As Patrice says “No one has really built a machine learning tool for the layman” - and as more uses are found for machine learning, there’s a growing deficit between demand and the availability of data scientists with the right skills. There just aren’t enough people with machine learning expertise to do all the projects businesses and organizations want.

    You can read more about this work on the next evolution of machine learning: Machine teaching here

    But there are already some practical examples that you can look at to see what the future of Machine Learning could resemble for every day users, in Project Oxford, revealed earlier this year. Project Oxford allows developers to create smarter apps, which can do things like recognise faces and interpret natural language even if the app developers are not experts in those fields.

    Project Oxford currently includes four main components:

    • Face recognition: This automatically recognises faces in photos; groups faces that look alike; and verifies whether two faces are the same.
    • Speech processing: This can recognise speech and translate it into text, and vice versa. A developer might use it for hands-free tools such as the ability to dictate text or to have an automated voice read out instructions or other necessary functions
    • Visual tools: This can analyse visual content to look for things like inappropriate content or a dominant colour scheme. It also can detect and understand text in photos, such as a team name, and can sort photos by content, such as pictures of beaches, animals or food.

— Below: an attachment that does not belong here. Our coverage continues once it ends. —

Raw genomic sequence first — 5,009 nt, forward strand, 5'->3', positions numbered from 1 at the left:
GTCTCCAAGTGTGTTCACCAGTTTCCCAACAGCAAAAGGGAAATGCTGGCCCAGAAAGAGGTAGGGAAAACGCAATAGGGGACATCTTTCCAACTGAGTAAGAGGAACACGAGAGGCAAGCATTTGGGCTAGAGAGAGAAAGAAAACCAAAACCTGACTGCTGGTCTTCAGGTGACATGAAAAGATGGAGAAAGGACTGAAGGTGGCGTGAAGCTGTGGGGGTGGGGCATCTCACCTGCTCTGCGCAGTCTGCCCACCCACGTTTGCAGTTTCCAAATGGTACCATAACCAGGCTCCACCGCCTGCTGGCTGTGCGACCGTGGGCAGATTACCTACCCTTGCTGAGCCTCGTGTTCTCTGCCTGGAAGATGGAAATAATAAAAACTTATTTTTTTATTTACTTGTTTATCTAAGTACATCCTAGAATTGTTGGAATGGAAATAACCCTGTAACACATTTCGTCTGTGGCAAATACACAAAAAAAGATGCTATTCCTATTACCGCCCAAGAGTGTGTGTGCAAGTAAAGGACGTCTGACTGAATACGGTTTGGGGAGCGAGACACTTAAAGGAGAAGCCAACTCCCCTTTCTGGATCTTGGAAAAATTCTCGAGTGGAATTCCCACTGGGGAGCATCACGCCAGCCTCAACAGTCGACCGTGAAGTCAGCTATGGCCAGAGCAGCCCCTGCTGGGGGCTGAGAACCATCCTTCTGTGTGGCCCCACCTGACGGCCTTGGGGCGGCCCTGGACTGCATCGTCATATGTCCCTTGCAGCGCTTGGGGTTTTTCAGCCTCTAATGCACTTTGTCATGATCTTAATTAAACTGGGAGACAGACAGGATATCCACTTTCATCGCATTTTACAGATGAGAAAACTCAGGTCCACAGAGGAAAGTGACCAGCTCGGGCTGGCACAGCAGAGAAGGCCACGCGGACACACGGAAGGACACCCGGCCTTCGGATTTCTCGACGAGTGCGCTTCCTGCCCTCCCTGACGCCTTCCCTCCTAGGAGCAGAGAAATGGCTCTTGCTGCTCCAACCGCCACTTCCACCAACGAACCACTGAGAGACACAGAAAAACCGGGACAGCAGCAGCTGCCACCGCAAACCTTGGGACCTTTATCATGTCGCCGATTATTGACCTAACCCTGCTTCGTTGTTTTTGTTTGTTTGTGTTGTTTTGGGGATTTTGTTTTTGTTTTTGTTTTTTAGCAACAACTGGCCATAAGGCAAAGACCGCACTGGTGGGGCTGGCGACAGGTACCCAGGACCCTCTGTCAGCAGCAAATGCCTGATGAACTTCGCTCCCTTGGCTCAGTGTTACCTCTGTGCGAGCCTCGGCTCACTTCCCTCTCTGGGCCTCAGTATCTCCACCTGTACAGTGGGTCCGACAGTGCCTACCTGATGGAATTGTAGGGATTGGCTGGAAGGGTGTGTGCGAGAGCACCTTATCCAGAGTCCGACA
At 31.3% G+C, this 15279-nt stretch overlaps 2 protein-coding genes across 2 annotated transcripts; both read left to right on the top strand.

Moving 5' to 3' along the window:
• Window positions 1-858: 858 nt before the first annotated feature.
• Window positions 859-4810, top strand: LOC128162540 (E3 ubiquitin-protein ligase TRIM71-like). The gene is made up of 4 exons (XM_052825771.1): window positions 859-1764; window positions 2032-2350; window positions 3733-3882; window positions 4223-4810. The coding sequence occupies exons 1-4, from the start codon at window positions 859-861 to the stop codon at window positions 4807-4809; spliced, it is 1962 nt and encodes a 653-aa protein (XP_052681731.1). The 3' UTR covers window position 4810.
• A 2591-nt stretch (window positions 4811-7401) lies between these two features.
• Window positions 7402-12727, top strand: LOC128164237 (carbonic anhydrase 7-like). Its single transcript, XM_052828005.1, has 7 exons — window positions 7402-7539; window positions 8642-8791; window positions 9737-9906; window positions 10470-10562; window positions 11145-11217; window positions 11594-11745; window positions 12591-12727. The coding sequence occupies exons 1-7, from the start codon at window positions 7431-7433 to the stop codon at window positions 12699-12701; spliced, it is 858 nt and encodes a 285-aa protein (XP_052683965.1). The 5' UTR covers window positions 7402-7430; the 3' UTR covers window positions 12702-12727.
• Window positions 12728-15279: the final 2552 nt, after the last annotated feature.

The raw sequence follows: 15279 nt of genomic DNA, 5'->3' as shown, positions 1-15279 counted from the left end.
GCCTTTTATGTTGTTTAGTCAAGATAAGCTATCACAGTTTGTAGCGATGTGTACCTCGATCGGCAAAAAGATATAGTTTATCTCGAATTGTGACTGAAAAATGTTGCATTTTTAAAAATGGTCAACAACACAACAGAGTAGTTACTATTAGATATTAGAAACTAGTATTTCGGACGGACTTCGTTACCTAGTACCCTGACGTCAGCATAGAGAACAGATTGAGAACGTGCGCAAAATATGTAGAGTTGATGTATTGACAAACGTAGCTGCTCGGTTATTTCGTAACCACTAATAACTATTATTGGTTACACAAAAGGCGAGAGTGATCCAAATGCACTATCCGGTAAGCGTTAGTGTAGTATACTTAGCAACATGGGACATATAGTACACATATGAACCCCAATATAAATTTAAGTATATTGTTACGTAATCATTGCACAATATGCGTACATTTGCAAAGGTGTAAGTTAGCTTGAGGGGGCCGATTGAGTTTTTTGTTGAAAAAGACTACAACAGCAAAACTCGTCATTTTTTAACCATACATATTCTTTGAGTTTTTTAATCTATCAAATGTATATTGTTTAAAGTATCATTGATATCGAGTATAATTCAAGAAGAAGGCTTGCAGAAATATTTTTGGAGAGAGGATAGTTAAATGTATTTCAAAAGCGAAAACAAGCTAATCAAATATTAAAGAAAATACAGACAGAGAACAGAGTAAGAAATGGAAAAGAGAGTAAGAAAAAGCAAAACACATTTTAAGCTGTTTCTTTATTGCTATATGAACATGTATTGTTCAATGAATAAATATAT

• Language Understanding Intelligent Service (LUIS): This enables applications to understand what users mean when they say or type something using natural, everyday language. Using machine learning, in which systems get better at predicting what the user wants based on experience, it then figures out what people want the app to do. For example, in an exercise app the system might learn that when the user says “I want to start my run,” “begin a run” or even “go for a run,” it all means that it should begin tracking the person’s distance, and that the type of activity is a “run”.

    If you have basic development skills, or you can team with somebody who has, then the Project Oxford website is the place to start.

    So far, so good. But what about real uses of this technology? And what about the simplification angle? - sparking a viral use of machine learning


    A couple of months ago something called the #HowOldRobot went viral globally. It was the work of 3 Microsoft engineers who were applying machine learning systems to the challenge of working out how old somebody looks. And they made it very simple. You go to and either upload your own photo, or find one on the internet, and it will estimate how old everybody in the photo looks.